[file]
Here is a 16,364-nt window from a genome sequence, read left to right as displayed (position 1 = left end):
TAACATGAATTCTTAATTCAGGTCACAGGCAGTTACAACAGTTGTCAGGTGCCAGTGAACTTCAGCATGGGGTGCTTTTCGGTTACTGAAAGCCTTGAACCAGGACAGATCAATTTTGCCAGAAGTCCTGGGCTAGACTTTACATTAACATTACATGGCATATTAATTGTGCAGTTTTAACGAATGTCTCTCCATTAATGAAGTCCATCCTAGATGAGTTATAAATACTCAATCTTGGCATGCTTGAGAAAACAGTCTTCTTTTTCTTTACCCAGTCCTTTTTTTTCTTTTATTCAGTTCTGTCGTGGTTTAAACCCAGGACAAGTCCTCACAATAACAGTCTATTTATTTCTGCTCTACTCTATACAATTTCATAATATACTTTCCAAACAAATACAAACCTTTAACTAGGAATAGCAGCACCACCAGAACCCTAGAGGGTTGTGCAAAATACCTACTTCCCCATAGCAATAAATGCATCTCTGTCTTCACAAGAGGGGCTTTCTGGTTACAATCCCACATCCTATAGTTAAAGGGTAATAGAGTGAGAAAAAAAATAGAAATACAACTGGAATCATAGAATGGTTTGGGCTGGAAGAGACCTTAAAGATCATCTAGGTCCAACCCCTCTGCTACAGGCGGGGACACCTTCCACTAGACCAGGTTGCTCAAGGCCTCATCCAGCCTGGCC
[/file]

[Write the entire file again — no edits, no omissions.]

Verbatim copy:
Here is a 16,364-nt window from a genome sequence, read left to right as displayed (position 1 = left end):
TAACATGAATTCTTAATTCAGGTCACAGGCAGTTACAACAGTTGTCAGGTGCCAGTGAACTTCAGCATGGGGTGCTTTTCGGTTACTGAAAGCCTTGAACCAGGACAGATCAATTTTGCCAGAAGTCCTGGGCTAGACTTTACATTAACATTACATGGCATATTAATTGTGCAGTTTTAACGAATGTCTCTCCATTAATGAAGTCCATCCTAGATGAGTTATAAATACTCAATCTTGGCATGCTTGAGAAAACAGTCTTCTTTTTCTTTACCCAGTCCTTTTTTTTCTTTTATTCAGTTCTGTCGTGGTTTAAACCCAGGACAAGTCCTCACAATAACAGTCTATTTATTTCTGCTCTACTCTATACAATTTCATAATATACTTTCCAAACAAATACAAACCTTTAACTAGGAATAGCAGCACCACCAGAACCCTAGAGGGTTGTGCAAAATACCTACTTCCCCATAGCAATAAATGCATCTCTGTCTTCACAAGAGGGGCTTTCTGGTTACAATCCCACATCCTATAGTTAAAGGGTAATAGAGTGAGAAAAAAAATAGAAATACAACTGGAATCATAGAATGGTTTGGGCTGGAAGAGACCTTAAAGATCATCTAGGTCCAACCCCTCTGCTACAGGCGGGGACACCTTCCACTAGACCAGGTTGCTCAAGGCCTCATCCAGCCTGGCC